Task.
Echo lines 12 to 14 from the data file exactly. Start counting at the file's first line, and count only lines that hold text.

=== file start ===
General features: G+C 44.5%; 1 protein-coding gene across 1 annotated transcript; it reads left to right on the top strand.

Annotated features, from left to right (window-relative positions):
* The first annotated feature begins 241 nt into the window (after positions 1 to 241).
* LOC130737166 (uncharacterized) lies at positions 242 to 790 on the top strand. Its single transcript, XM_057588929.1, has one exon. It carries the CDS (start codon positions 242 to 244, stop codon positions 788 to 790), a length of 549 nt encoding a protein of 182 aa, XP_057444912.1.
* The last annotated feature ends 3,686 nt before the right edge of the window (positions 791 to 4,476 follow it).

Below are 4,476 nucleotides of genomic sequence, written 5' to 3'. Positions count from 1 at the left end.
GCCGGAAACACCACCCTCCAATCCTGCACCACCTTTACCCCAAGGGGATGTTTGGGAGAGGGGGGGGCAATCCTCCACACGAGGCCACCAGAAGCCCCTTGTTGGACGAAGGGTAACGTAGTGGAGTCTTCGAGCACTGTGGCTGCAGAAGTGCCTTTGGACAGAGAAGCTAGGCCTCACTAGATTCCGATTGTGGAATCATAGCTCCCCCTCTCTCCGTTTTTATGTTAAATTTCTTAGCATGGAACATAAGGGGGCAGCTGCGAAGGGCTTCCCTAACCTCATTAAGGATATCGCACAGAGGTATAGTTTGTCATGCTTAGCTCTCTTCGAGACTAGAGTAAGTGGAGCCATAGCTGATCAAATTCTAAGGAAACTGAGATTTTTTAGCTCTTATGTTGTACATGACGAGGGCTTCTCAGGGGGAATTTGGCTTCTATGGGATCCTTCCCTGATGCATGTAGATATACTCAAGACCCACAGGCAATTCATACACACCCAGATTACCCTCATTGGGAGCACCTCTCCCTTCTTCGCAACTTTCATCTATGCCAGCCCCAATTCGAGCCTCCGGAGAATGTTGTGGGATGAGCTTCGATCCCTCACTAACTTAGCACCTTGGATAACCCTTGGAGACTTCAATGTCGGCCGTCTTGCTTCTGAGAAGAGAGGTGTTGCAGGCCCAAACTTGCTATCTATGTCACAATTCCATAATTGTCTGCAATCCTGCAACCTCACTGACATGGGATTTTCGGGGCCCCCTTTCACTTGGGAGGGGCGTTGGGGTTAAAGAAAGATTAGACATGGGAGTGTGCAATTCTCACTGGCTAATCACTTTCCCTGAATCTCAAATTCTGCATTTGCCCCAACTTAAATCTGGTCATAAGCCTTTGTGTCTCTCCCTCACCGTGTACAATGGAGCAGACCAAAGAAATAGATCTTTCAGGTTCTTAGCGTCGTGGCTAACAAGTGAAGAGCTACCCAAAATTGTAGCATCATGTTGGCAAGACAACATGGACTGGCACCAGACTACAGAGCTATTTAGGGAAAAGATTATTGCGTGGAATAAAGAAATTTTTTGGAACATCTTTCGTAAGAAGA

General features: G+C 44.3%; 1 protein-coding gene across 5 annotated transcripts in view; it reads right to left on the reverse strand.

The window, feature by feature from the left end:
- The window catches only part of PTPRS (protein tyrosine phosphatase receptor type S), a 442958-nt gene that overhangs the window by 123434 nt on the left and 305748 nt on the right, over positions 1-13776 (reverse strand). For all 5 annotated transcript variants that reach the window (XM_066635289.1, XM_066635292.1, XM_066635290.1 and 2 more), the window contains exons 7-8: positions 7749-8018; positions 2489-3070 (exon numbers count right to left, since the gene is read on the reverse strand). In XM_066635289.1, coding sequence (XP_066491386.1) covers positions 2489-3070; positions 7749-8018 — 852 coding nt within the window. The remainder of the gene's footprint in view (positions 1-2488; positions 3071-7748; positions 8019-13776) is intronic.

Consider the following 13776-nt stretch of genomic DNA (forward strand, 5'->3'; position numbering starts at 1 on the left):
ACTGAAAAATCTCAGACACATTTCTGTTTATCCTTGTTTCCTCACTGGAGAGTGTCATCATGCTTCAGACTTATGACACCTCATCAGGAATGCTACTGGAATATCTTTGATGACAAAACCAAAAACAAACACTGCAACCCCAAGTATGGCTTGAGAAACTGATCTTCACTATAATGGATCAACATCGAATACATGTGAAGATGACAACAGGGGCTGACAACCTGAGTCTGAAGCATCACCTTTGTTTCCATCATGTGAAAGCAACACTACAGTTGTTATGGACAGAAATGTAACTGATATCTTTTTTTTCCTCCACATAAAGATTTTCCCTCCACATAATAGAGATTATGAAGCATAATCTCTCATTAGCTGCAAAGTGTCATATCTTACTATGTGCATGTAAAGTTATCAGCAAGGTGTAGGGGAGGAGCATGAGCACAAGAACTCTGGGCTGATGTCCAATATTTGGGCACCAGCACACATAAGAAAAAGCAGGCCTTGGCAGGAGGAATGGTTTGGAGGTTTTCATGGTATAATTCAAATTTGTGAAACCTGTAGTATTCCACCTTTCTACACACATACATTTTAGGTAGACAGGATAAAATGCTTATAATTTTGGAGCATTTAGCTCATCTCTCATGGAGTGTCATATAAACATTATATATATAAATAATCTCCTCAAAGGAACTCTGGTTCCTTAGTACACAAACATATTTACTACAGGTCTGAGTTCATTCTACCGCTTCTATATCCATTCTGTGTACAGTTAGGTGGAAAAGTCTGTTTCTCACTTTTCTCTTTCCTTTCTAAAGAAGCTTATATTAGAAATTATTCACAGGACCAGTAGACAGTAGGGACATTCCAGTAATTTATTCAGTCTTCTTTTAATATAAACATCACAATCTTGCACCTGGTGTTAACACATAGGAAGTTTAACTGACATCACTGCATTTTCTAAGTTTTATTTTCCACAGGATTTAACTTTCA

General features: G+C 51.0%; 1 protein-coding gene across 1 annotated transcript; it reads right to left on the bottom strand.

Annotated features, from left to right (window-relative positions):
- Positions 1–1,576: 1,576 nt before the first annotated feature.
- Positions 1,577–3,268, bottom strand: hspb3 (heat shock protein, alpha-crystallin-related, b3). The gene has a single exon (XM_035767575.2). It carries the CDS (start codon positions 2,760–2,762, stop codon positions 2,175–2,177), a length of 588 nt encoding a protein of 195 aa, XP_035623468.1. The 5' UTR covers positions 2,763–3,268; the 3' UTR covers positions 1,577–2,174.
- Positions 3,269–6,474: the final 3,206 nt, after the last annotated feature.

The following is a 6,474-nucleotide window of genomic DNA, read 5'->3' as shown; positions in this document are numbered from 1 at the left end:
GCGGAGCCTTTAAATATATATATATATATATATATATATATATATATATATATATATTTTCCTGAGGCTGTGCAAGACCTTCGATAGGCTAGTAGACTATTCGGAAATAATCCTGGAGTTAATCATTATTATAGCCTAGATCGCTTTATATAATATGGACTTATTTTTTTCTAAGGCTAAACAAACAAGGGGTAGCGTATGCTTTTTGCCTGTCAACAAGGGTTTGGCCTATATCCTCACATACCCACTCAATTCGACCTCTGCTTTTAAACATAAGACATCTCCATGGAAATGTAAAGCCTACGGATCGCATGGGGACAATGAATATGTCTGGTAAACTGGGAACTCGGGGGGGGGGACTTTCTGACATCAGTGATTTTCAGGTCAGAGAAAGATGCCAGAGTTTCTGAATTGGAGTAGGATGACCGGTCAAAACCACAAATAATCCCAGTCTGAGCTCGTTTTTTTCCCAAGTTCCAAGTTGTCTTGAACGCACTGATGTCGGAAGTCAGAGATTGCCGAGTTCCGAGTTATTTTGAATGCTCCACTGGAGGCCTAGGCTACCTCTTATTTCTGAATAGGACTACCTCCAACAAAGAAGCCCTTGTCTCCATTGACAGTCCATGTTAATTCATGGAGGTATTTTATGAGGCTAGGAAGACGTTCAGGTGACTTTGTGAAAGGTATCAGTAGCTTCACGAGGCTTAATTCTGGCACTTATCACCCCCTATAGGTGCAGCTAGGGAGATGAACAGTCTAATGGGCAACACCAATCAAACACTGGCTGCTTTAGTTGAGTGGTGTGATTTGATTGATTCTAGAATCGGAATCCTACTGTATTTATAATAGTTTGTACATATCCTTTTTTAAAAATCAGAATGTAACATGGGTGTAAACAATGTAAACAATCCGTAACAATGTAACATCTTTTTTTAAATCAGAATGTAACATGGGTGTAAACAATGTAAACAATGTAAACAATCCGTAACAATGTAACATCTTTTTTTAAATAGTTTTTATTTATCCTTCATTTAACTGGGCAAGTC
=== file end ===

ACTGAAAAATCTCAGACACATTTCTGTTTATCCTTGTTTCCTCACTGGAGAGTGTCATCATGCTTCAGACTTATGACACCTCATCAGGAATGCTACTGGAATATCTTTGATGACAAAACCAAAAACAAACACTGCAACCCCAAGTATGGCTTGAGAAACTGATCTTCACTATAATGGATCAACATCGAATACATGTGAAGATGACAACAGGGGCTGACAACCTGAGTCTGAAGCATCACCTTTGTTTCCATCATGTGAAAGCAACACTACAGTTGTTATGGACAGAAATGTAACTGATATCTTTTTTTTCCTCCACATAAAGATTTTCCCTCCACATAATAGAGATTATGAAGCATAATCTCTCATTAGCTGCAAAGTGTCATATCTTACTATGTGCATGTAAAGTTATCAGCAAGGTGTAGGGGAGGAGCATGAGCACAAGAACTCTGGGCTGATGTCCAATATTTGGGCACCAGCACACATAAGAAAAAGCAGGCCTTGGCAGGAGGAATGGTTTGGAGGTTTTCATGGTATAATTCAAATTTGTGAAACCTGTAGTATTCCACCTTTCTACACACATACATTTTAGGTAGACAGGATAAAATGCTTATAATTTTGGAGCATTTAGCTCATCTCTCATGGAGTGTCATATAAACATTATATATATAAATAATCTCCTCAAAGGAACTCTGGTTCCTTAGTACACAAACATATTTACTACAGGTCTGAGTTCATTCTACCGCTTCTATATCCATTCTGTGTACAGTTAGGTGGAAAAGTCTGTTTCTCACTTTTCTCTTTCCTTTCTAAAGAAGCTTATATTAGAAATTATTCACAGGACCAGTAGACAGTAGGGACATTCCAGTAATTTATTCAGTCTTCTTTTAATATAAACATCACAATCTTGCACCTGGTGTTAACACATAGGAAGTTTAACTGACATCACTGCATTTTCTAAGTTTTATTTTCCACAGGATTTAACTTTCA

General features: G+C 51.0%; 1 protein-coding gene across 1 annotated transcript; it reads right to left on the bottom strand.

Annotated features, from left to right (window-relative positions):